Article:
Primaries are low turnout affairs in which the most motivated voters tend to be disproportionately represented. Local party organizations lack the money and the influence to determine a primary choice in the face of organized special interest political activity and it takes someone with real chops to stand up to them. The last time I recall that happening effectively was in 2006 when Democratic National Committee Chairman Howard Dean went to pro-choice groups and told them to back off their threats to challenge the candidacy of pro-life Democratis candidate, now Senator, Bob Casey, Jr. Dean’s actions harkened back to the leadership of John Bailey. But, it was the exception, not the rule.
The demise of party influence and its replacement with powerful single-issue organizations and fundraising bundlers was exacerbated by the Citizens United Supreme Court case which blew away long-standing limits on campaign contributions and requirements for full disclosure. That case was the final nail in the coffin of political parties, a fact little noted at the time. At least we formerly knew when NOW or the NRA was pouring money into a race. Now, undisclosed donors can pump millions of dollars into races through shadowy organizations that are accountable to no one.
Is there a cure? One step in the right direction is emerging in a few states that have turned over re-districting to non-partisan panels. The results have been uneven, but one of the principal ways to diminish the influence of ideological extremes within either party is to craft districts that are more evenly divided along partisan lines. If a candidate has a district that is a shoe-in for any Democrat or any Republican, then the primary is the only race that matters. In California, a state that often leads the way in sparking national political trends, a non-partisan panel has been mulling new congressional districts. The process has not been entirely removed from political considerations but, nonetheless, many of the districts are likely to be more evenly divided between Democrats and Republicans. Both parties, therefore, if they intend any chance of winning, will need to nominate candidates that can appeal to the center, not to the extremes. This will require a party structure and apparatus that can stand up to the organized special interest groups that currently dominate party primaries. It will be fitful. It will be ugly. It will produce some bizarre results. But, it is a step in the right direction.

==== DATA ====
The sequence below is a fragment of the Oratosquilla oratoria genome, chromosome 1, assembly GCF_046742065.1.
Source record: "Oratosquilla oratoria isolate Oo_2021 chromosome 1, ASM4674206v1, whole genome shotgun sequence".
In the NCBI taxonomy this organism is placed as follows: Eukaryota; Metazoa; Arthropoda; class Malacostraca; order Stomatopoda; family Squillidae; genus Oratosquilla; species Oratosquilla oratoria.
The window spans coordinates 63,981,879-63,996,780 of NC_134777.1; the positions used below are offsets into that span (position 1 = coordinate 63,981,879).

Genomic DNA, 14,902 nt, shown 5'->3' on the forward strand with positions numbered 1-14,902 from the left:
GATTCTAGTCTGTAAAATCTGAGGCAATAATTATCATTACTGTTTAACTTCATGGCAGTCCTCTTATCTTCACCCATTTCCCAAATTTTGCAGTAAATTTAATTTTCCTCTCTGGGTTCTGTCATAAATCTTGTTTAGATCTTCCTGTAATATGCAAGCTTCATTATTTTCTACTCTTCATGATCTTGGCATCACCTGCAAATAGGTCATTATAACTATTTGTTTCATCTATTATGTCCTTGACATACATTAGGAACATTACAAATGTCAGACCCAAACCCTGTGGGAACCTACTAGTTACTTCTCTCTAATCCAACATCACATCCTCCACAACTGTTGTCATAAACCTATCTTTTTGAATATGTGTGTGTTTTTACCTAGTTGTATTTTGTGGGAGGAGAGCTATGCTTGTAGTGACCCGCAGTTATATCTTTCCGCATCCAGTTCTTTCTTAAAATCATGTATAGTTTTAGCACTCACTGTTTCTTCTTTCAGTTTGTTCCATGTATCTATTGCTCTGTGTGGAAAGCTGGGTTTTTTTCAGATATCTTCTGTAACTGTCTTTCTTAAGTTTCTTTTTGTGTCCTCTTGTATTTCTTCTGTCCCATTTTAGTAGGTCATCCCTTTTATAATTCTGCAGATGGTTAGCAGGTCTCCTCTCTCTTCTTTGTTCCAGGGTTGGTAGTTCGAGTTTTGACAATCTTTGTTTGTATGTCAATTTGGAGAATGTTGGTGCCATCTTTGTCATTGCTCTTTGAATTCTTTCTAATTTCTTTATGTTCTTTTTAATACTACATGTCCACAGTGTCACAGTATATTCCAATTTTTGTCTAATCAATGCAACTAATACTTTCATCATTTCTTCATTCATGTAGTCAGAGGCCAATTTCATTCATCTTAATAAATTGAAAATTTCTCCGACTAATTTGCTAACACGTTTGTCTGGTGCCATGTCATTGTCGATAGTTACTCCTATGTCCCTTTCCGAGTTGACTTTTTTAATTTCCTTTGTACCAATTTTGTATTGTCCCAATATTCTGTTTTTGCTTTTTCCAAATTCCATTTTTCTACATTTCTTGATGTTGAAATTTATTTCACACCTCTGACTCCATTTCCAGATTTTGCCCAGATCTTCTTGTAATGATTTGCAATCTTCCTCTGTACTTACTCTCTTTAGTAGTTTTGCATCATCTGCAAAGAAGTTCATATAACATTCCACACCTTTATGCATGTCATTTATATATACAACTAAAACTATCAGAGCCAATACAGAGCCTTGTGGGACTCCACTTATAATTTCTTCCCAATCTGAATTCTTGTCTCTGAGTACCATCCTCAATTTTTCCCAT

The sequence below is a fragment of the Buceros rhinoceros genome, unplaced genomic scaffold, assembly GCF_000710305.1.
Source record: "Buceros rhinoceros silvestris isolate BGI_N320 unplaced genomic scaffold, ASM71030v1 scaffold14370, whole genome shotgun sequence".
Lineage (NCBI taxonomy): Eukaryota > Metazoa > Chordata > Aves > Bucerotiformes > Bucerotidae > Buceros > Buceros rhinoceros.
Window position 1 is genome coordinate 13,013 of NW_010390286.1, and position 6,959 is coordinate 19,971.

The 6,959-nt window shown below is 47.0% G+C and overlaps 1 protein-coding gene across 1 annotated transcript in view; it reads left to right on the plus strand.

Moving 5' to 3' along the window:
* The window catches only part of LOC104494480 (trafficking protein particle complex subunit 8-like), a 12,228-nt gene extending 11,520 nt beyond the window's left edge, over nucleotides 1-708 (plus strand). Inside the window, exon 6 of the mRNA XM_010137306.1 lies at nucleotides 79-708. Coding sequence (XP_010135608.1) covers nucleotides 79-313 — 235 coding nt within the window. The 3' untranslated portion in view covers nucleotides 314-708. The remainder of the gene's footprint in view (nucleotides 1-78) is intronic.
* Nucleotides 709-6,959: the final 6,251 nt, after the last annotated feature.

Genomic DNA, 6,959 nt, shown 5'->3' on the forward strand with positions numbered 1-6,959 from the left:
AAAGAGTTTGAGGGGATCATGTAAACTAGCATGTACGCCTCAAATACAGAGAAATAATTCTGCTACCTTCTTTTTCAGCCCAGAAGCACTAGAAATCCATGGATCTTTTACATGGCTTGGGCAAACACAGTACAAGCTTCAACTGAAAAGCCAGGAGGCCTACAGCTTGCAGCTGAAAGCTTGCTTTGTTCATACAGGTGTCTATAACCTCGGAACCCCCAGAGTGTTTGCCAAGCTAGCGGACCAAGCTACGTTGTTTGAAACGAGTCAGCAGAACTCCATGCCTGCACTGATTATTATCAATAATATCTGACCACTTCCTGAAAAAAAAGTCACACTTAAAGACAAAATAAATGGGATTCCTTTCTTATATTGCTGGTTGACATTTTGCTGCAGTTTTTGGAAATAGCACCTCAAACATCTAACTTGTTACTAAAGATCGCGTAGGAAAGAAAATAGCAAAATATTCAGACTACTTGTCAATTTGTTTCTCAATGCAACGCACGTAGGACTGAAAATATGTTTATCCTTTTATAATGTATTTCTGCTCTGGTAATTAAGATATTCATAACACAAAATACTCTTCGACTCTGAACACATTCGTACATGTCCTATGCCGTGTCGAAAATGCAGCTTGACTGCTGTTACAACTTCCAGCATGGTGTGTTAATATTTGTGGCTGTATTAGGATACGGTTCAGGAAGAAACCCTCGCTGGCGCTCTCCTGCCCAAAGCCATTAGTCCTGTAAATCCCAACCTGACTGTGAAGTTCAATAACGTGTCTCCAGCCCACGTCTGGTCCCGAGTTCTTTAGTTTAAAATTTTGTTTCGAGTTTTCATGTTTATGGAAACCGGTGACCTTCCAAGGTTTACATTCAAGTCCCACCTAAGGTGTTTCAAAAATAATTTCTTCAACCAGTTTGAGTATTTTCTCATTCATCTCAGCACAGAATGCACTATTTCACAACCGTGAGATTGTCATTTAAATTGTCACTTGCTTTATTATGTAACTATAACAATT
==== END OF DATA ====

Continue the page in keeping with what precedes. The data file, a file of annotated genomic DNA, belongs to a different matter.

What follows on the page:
The link between re-districting and the demise of the parties is reflected in Washington. There is no “Gang of Six” in the House, but there is in the Senate. Why? Because you can’t redistrict a state’s boundaries. While some states are pure blue or pure red, but so long as there are Republican senators from Maine and Democratic senators from Nebraska, the possibility of centrist compromise exists.
How will all this turnout? Who knows. On the one hand, Boehner’s bill is dreadful and its passage will strengthen his hand in negotiations. On the other hand, if he is weakened too much, with precisely whom will Sen. Harry Reid and the White House negotiate? Evdiently, Boehner spent all day yesterday trying to coax reclacitrant Tea Partyers to back his bill, but I hope he had time to call former Speaker Nancy Pelsoi and begin negotiations premised on obtaining 100 Democratic votes for a compromise. None of the news reports this morning indicate that such a call was made. It is a shame. But, then again, Pelosi, like Boehner, is from a district that is rock solid. Her only incentive to reach a deal, and increasingly Boehner’s only incentive to reach a deal, is because it is the right thing to do. Not a bad reason that.